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Perspective on Morality

All Bad or All Good? Neither

When normal human failings are seen as signs of 'evil,' the line between religion and psychology is blurred.

September 20, 1998|CAROL TAVRIS | Carol Tavris is a social psychologist who writes frequently on behavioral research

The other day a friend told me, in tears, that her therapist said her father was "evil" and she should completely sever her relationship with him for her own good. "Do you think your father is 100% bad?" I asked. "No," she said, "I think he's a normal guy who made some mistakes."

My friend's therapist is not only completely ignorant of psychology--I doubt she passed Psych 101--but she's practicing religion without a license. These days the line between the psychological and religious assessment of a person's behavior is increasingly blurry. That's why many people aren't sure whether to judge Bill Clinton as a sinner or a narcissist, a man guilty of a few deadly sins or suffering from a few psychological disorders. When one columnist, a religious fundamentalist, recently wrote that "Clinton needs a man of the couch more than men of the cloth," and when therapists are diagnosing normal human failings as signs of "evil," it's clear how fuzzy the line has become.

Whether we are judging fathers, friends or presidents, it is appropriate to make moral judgments about behavior we find unethical or reprehensible. We are the moralizing species; we can't help it. But we can resist the impulse to assume that a person's moral lapse--or moral greatness--in one sphere inevitably tells us about his or her behavior in another. No human being is 100% moral or, that stupid therapist notwithstanding, 100% evil.

Religion and psychology, in different ways and for different reasons, both have perpetuated the mistaken idea that moral reasoning and behavior cohere in a person across dilemmas, situations and relationships. In psychology, for example, in the 1960s, psychologist Lawrence Kohlberg proposed that people go through predictable stages of moral reasoning as they mature. At the lowest stage, he said, young children obey rules because they fear being punished if they disobey. At the next stage, moral reasoning is hedonistic and self-centered; what is "right" is what feels good.

At about ages 10 or 11, according to Kohlberg, children make moral decisions based on conformity and loyalty to others: "Don't hurt others; don't rock the boat." Most people then advance to a "law-and-order orientation," making moral decisions based on an understanding of the social order, law, justice and duty. This is where most of us remain, Kohlberg said.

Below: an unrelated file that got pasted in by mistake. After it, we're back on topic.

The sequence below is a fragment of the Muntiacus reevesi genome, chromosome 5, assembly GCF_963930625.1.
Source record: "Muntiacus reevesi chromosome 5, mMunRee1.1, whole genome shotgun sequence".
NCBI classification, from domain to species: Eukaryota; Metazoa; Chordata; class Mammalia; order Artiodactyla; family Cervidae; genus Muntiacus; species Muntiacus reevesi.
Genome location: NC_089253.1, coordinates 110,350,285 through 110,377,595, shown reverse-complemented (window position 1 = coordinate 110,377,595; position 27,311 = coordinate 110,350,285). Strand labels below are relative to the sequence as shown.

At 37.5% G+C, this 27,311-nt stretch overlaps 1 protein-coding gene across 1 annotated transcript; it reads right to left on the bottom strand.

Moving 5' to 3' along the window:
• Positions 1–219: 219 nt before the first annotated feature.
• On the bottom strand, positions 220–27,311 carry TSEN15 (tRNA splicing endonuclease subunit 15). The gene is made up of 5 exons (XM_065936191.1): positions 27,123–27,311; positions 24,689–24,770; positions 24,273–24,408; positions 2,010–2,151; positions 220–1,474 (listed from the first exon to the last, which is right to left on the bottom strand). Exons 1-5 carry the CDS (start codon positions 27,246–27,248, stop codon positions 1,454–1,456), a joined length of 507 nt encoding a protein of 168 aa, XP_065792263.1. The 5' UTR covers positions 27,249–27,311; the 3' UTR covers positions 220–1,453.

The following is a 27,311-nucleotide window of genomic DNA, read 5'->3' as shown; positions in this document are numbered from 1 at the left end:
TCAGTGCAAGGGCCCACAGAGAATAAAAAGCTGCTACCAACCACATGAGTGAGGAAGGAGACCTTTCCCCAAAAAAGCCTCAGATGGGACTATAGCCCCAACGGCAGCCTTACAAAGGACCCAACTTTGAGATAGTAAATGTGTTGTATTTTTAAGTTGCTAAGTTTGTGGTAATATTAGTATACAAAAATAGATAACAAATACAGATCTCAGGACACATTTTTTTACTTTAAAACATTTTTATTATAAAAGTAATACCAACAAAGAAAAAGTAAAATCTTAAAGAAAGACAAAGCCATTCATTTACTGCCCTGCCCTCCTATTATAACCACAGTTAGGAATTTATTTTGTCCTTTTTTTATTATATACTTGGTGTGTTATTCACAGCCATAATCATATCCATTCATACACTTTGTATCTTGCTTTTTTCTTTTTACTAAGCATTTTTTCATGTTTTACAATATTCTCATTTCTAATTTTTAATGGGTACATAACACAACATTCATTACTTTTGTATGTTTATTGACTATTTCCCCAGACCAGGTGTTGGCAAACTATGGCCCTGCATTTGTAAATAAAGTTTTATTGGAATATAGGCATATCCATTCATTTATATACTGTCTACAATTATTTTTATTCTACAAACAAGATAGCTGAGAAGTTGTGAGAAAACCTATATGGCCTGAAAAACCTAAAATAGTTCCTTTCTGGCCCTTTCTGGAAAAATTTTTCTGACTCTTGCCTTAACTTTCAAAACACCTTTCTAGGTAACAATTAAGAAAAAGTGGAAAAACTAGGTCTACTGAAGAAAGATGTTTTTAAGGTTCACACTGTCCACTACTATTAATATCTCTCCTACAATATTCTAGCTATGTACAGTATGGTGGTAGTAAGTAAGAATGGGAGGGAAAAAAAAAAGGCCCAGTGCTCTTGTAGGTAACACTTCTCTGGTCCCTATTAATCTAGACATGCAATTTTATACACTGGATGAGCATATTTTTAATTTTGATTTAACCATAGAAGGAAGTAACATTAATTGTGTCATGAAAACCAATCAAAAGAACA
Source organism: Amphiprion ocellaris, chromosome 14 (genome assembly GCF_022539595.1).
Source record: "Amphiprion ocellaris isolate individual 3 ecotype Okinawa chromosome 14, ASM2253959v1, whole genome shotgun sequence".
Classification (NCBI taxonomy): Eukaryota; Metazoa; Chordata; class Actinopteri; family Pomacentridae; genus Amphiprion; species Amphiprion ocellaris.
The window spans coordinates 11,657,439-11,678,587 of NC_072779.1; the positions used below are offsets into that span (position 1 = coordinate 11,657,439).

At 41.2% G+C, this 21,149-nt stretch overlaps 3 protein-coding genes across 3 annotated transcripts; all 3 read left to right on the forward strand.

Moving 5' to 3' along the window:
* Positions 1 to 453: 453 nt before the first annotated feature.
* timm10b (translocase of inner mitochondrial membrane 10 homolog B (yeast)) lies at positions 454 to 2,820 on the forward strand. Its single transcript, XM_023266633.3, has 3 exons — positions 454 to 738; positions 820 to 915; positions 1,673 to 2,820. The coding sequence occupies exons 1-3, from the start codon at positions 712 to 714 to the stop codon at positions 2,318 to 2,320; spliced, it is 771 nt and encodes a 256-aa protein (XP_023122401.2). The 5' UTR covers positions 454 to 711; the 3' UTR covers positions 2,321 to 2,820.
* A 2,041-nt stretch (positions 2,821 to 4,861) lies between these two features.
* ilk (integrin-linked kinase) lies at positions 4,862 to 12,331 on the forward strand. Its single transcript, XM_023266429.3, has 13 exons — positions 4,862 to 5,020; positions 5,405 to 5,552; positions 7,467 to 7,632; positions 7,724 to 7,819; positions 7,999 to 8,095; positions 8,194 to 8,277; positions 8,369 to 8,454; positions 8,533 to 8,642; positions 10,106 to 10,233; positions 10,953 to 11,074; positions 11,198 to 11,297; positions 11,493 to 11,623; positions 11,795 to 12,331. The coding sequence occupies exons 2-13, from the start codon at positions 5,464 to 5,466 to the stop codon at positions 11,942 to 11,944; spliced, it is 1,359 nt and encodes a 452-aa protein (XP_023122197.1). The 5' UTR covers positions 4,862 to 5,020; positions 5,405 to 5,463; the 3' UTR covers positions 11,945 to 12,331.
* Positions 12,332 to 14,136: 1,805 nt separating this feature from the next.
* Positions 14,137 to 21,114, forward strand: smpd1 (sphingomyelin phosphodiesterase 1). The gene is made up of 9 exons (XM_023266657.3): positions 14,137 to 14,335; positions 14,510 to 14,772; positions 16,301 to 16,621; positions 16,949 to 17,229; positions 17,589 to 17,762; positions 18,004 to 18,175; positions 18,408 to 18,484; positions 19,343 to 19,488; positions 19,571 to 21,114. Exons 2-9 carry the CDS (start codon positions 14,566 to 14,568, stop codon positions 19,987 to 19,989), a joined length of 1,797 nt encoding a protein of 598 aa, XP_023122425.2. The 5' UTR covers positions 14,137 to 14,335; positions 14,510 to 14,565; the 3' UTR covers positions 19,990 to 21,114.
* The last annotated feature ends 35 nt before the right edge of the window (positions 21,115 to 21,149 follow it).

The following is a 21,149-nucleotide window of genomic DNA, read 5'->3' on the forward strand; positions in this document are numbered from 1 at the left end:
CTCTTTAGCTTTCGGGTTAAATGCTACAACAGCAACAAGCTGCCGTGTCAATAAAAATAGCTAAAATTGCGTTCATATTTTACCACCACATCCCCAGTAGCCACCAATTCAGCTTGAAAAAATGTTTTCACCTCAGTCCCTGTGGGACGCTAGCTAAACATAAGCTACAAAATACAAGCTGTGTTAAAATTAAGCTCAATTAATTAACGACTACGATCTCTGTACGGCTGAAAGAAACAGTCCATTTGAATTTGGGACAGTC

However, Kohlberg believed, a few great individuals--Mohandas Gandhi and Martin Luther King Jr., among them--achieve the highest levels of "principled" morality. They realize that some laws--those legitimizing apartheid or the systematic mistreatment of minorities--are themselves immoral. When faced with a conflict between law and conscience, such people follow conscience, even at personal risk.

In the early 1980s, psychologist Carol Gilligan countered Kohlberg's stage theory of moral reasoning with a gender-based approach. She argued that men tend to base their moral choices on abstract principles of law and justice, asking questions such as "Whose rights should take precedence here?," whereas women tend to base their moral decisions on principles of compassion and care, asking questions such as "Who will be hurt least?"

These theories of moral reasoning are still popular, and many people enjoy speculating about which stage their enemies are ("Clinton's a stage 2 hedonist") and whether the sexes differ in how they think about moral problems ("Ken Starr's a typical male, caring not at all about anyone's feelings in his ruthless pursuit of an abstract idea of justice"). But all efforts to generalize about moral reasoning--by age, stage or gender--are flawed, as studies have shown repeatedly.

The first problem is that people's reasoning about moral dilemmas, like their moral behavior itself, is specific to given situations. Women and men don't have inherently different ways of making moral decisions. Both sexes tend to use "justice" reasoning when they are thinking about highly abstract ethical dilemmas, and "care" reasoning when they are thinking about intimate dilemmas in their own lives, such as whether to reveal an illicit affair. Likewise, once people reach a "higher" level they don't usually stay there in all situations. By college, for example, most students reveal a sophisticated ability to assess a complex moral dilemma in terms of moral duty, of the importance of law and of how the larger society would be affected. Yet about a third of college men, in various studies, say they would force a woman into sexual acts if they could "get away with it." This reveals the lowest form of moral reasoning--an act is bad only if you get caught).

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